This bill would prohibit a person who has been convicted of a felony, as specified, from regaining eligibility for peace officer employment based upon any later order of the court setting aside, vacating, withdrawing, expunging or otherwise dismissing or reversing the conviction, unless the court finds the person to be factually innocent of the crime for which they were convicted at the time of entry of the order. The bill would disqualify a person from being employed as a peace officer if that person has been convicted of, or has been adjudicated in an administrative, military, or civil judicial process as having committed, a violation of certain specified crimes against public justice, including the falsification of records, bribery, or perjury. The bill would also disqualify any person who has been certified as a peace officer by the Commission on Peace Officer Standards and Training and has surrendered that certification or had that certification revoked by the commission, or has been denied certification. The bill would disqualify any person previously employed in law enforcement in any state or United States territory or by the federal government, whose name is listed in the national decertification index, or any other database designated by the federal government, or who engaged in serious misconduct that would have resulted in their certification being revoked in this state. The bill would require a law enforcement agency employing certain peace officers to employ only individuals with a current, valid certification or pending certification.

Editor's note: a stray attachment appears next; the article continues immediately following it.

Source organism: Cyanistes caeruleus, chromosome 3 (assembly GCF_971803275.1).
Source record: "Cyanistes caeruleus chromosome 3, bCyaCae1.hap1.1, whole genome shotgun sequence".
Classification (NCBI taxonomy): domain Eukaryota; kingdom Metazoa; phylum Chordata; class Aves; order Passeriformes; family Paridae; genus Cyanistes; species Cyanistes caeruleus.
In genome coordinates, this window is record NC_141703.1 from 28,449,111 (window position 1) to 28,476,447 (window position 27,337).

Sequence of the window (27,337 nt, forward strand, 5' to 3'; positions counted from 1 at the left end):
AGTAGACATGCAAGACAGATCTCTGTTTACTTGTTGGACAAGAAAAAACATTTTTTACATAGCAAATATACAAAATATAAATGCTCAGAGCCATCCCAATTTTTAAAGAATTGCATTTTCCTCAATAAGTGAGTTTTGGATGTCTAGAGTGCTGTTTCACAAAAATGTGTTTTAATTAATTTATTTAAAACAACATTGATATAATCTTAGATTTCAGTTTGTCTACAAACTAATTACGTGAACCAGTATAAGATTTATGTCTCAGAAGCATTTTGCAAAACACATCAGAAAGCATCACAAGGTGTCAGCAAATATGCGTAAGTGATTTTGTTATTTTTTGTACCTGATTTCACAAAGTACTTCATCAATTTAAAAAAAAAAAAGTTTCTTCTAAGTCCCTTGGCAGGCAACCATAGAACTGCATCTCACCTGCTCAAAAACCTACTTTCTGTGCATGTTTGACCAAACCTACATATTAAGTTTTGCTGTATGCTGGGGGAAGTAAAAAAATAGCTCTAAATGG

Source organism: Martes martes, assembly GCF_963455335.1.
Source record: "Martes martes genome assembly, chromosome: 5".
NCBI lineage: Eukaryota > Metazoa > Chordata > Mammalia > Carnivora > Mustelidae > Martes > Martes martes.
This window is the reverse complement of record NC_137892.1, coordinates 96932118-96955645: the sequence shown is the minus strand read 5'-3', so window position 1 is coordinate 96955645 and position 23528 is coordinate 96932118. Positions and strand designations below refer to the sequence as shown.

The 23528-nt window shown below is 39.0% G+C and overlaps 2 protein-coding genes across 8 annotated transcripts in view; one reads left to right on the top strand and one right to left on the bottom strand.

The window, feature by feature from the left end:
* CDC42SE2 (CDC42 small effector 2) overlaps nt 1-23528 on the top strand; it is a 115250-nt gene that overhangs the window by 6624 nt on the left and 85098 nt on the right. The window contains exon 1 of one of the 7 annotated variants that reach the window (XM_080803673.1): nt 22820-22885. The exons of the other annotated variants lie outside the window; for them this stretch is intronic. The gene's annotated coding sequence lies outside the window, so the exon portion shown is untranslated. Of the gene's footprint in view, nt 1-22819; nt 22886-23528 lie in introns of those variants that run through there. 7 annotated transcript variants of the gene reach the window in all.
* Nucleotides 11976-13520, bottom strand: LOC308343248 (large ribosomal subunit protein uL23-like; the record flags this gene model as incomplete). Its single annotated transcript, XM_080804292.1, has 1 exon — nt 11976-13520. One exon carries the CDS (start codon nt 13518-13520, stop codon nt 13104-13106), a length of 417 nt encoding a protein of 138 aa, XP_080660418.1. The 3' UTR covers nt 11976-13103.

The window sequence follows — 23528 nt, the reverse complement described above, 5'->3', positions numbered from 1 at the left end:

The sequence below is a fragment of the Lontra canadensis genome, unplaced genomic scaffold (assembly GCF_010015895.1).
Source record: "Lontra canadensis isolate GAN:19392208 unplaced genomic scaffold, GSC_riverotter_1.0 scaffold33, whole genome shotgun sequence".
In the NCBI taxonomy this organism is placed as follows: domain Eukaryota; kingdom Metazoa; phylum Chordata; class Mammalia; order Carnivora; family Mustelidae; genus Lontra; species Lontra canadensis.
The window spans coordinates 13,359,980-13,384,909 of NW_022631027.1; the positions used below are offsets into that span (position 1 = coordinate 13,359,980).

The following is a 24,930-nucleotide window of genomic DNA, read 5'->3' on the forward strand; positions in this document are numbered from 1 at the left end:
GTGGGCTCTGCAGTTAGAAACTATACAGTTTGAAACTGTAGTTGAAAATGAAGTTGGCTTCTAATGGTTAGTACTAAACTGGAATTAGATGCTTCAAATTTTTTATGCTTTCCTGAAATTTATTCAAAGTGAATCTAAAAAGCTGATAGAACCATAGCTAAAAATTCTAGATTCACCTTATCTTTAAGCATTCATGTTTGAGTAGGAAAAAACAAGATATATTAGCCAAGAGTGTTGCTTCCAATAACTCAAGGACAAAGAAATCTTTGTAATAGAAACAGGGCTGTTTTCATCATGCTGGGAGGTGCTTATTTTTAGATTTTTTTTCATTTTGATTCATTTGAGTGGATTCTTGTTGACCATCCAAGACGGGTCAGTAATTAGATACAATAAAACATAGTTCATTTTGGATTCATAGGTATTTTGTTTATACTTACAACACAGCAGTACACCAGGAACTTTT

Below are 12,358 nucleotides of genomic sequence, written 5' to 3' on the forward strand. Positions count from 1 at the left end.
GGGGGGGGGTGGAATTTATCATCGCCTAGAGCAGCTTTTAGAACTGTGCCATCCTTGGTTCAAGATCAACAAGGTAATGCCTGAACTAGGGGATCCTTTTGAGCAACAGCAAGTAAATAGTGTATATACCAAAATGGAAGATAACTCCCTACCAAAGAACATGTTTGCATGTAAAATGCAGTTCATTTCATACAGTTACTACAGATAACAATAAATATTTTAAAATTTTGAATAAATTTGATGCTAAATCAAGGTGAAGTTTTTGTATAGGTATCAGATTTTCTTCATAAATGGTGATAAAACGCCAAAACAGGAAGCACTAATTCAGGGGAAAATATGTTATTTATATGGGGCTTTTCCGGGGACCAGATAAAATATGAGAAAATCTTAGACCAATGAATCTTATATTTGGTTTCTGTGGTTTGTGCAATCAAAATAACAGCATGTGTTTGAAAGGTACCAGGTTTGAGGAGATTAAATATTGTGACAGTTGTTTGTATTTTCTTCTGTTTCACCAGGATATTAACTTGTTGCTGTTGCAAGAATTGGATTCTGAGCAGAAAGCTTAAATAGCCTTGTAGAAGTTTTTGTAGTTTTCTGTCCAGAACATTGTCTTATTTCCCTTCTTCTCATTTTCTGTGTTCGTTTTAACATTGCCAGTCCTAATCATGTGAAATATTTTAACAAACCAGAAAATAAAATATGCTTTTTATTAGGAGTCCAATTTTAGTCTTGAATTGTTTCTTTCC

This bill would require the Department of Justice to provide the commission with necessary disqualifying felony and misdemeanor conviction data for all persons known by the department to be current or former peace officers, as specified. The bill would grant the commission the power to investigate and determine the fitness of any person to serve as a peace officer in the state. The bill would direct the commission to issue or deny certification, which includes a basic certificate or proof of eligibility, to a peace officer in accordance with specified criteria. The bill would require the commission to issue a proof of eligibility or basic certificate, as specified, to certain persons employed as a peace officer on January 1, 2022, who do not otherwise possess a certificate. The bill would declare certificates or proof of eligibility awarded by the commission to be property of the commission and would authorize the commission to suspend or revoke a proof of eligibility or certificate on specified grounds, including the use of excessive force, sexual assault, making a false arrest, or participating in a law enforcement gang, as defined.